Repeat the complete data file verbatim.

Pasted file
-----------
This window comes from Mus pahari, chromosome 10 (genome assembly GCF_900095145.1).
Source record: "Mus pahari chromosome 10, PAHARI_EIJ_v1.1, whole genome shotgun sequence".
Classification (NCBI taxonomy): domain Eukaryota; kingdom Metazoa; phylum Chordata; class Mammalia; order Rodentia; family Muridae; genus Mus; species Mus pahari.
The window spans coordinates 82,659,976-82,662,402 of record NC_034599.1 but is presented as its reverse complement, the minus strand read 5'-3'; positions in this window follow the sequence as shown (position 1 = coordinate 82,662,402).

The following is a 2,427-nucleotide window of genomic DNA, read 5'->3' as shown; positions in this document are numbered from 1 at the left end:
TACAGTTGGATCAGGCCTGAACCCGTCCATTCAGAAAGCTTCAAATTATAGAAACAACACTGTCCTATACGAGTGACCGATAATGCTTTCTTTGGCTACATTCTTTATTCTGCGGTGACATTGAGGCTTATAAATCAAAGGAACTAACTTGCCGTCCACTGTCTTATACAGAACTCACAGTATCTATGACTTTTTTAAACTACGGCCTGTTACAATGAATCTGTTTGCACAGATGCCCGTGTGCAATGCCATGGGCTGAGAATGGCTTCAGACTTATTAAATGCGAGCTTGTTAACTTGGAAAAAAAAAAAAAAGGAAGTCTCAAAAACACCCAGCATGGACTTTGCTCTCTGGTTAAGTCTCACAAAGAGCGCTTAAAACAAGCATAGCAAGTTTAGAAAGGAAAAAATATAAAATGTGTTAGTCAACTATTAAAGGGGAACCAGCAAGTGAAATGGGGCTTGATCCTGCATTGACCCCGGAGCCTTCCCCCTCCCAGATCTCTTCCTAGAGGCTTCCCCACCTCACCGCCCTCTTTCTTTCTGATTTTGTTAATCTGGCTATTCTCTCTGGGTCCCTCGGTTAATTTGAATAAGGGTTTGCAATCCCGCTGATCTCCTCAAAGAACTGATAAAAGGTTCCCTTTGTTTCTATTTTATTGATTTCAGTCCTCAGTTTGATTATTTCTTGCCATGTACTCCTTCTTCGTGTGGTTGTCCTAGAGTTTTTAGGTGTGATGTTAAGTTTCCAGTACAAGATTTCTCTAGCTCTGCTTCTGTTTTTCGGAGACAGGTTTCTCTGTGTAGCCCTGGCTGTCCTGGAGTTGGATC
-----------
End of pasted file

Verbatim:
This window comes from Mus pahari, chromosome 10 (genome assembly GCF_900095145.1).
Source record: "Mus pahari chromosome 10, PAHARI_EIJ_v1.1, whole genome shotgun sequence".
Classification (NCBI taxonomy): domain Eukaryota; kingdom Metazoa; phylum Chordata; class Mammalia; order Rodentia; family Muridae; genus Mus; species Mus pahari.
The window spans coordinates 82,659,976-82,662,402 of record NC_034599.1 but is presented as its reverse complement, the minus strand read 5'-3'; positions in this window follow the sequence as shown (position 1 = coordinate 82,662,402).

The following is a 2,427-nucleotide window of genomic DNA, read 5'->3' as shown; positions in this document are numbered from 1 at the left end:
TACAGTTGGATCAGGCCTGAACCCGTCCATTCAGAAAGCTTCAAATTATAGAAACAACACTGTCCTATACGAGTGACCGATAATGCTTTCTTTGGCTACATTCTTTATTCTGCGGTGACATTGAGGCTTATAAATCAAAGGAACTAACTTGCCGTCCACTGTCTTATACAGAACTCACAGTATCTATGACTTTTTTAAACTACGGCCTGTTACAATGAATCTGTTTGCACAGATGCCCGTGTGCAATGCCATGGGCTGAGAATGGCTTCAGACTTATTAAATGCGAGCTTGTTAACTTGGAAAAAAAAAAAAAAGGAAGTCTCAAAAACACCCAGCATGGACTTTGCTCTCTGGTTAAGTCTCACAAAGAGCGCTTAAAACAAGCATAGCAAGTTTAGAAAGGAAAAAATATAAAATGTGTTAGTCAACTATTAAAGGGGAACCAGCAAGTGAAATGGGGCTTGATCCTGCATTGACCCCGGAGCCTTCCCCCTCCCAGATCTCTTCCTAGAGGCTTCCCCACCTCACCGCCCTCTTTCTTTCTGATTTTGTTAATCTGGCTATTCTCTCTGGGTCCCTCGGTTAATTTGAATAAGGGTTTGCAATCCCGCTGATCTCCTCAAAGAACTGATAAAAGGTTCCCTTTGTTTCTATTTTATTGATTTCAGTCCTCAGTTTGATTATTTCTTGCCATGTACTCCTTCTTCGTGTGGTTGTCCTAGAGTTTTTAGGTGTGATGTTAAGTTTCCAGTACAAGATTTCTCTAGCTCTGCTTCTGTTTTTCGGAGACAGGTTTCTCTGTGTAGCCCTGGCTGTCCTGGAGTTGGATC